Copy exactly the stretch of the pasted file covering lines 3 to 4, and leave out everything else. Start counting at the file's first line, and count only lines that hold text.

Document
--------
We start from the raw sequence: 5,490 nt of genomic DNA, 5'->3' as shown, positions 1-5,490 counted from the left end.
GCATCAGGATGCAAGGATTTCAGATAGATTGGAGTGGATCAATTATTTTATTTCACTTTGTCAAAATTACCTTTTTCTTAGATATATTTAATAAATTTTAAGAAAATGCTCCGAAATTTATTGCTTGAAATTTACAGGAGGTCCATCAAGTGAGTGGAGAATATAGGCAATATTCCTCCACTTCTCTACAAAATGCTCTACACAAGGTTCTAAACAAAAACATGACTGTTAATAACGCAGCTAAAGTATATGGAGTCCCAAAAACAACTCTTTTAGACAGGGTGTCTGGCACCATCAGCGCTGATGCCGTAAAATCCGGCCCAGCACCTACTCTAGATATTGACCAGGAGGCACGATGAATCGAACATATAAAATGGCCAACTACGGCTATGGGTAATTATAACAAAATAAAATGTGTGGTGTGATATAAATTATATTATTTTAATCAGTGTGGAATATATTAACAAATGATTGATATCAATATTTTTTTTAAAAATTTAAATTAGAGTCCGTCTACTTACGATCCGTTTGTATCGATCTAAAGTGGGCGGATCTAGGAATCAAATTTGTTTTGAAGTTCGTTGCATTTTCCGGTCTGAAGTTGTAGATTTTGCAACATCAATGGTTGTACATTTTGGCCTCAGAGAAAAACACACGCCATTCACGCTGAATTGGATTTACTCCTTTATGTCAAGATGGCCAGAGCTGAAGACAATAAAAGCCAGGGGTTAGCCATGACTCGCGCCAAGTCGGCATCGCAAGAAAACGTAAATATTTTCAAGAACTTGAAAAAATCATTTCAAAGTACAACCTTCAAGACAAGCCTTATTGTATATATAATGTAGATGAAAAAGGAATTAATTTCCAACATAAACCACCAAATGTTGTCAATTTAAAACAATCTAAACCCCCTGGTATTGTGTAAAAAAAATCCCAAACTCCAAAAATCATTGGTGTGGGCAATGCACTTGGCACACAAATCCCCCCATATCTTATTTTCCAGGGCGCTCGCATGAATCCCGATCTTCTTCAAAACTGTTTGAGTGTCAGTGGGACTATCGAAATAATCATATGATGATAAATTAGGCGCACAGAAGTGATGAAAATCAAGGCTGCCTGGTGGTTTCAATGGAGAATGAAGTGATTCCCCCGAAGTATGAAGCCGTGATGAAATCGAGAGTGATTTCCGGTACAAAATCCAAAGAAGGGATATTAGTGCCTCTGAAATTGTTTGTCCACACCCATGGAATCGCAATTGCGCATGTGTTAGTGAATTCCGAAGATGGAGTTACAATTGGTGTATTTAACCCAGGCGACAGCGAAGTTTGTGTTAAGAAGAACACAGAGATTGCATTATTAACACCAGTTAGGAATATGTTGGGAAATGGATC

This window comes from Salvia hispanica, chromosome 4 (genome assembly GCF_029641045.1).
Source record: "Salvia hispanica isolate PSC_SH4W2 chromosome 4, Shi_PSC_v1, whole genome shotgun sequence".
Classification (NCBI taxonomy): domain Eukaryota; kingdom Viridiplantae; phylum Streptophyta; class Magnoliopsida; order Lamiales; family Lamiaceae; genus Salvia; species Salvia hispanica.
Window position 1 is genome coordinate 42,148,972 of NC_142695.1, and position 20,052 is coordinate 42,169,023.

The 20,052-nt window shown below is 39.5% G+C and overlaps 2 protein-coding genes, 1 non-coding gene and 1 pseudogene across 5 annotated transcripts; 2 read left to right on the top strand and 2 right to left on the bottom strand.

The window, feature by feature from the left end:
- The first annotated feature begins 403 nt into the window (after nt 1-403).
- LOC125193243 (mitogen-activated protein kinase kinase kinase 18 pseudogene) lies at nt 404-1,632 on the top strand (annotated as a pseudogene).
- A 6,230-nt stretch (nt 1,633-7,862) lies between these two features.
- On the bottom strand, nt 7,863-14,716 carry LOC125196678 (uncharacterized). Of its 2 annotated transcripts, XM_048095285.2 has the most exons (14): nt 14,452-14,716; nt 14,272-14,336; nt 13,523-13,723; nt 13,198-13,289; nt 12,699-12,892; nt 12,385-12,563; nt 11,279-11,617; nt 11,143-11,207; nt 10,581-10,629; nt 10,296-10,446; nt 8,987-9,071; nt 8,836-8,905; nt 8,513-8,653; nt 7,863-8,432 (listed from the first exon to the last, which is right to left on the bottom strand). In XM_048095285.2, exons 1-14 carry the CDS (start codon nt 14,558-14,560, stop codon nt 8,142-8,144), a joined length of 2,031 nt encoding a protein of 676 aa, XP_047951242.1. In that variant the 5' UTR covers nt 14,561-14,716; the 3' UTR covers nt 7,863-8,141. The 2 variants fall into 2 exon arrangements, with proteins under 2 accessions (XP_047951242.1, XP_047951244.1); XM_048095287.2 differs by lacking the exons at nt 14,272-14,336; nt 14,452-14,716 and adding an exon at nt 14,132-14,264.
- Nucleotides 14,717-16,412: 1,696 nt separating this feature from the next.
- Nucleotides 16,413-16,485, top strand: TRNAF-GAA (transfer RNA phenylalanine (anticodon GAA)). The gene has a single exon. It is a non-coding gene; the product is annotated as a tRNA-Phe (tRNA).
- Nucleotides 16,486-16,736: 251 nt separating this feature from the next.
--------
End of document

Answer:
This window comes from Salvia hispanica, chromosome 4 (genome assembly GCF_029641045.1).
Source record: "Salvia hispanica isolate PSC_SH4W2 chromosome 4, Shi_PSC_v1, whole genome shotgun sequence".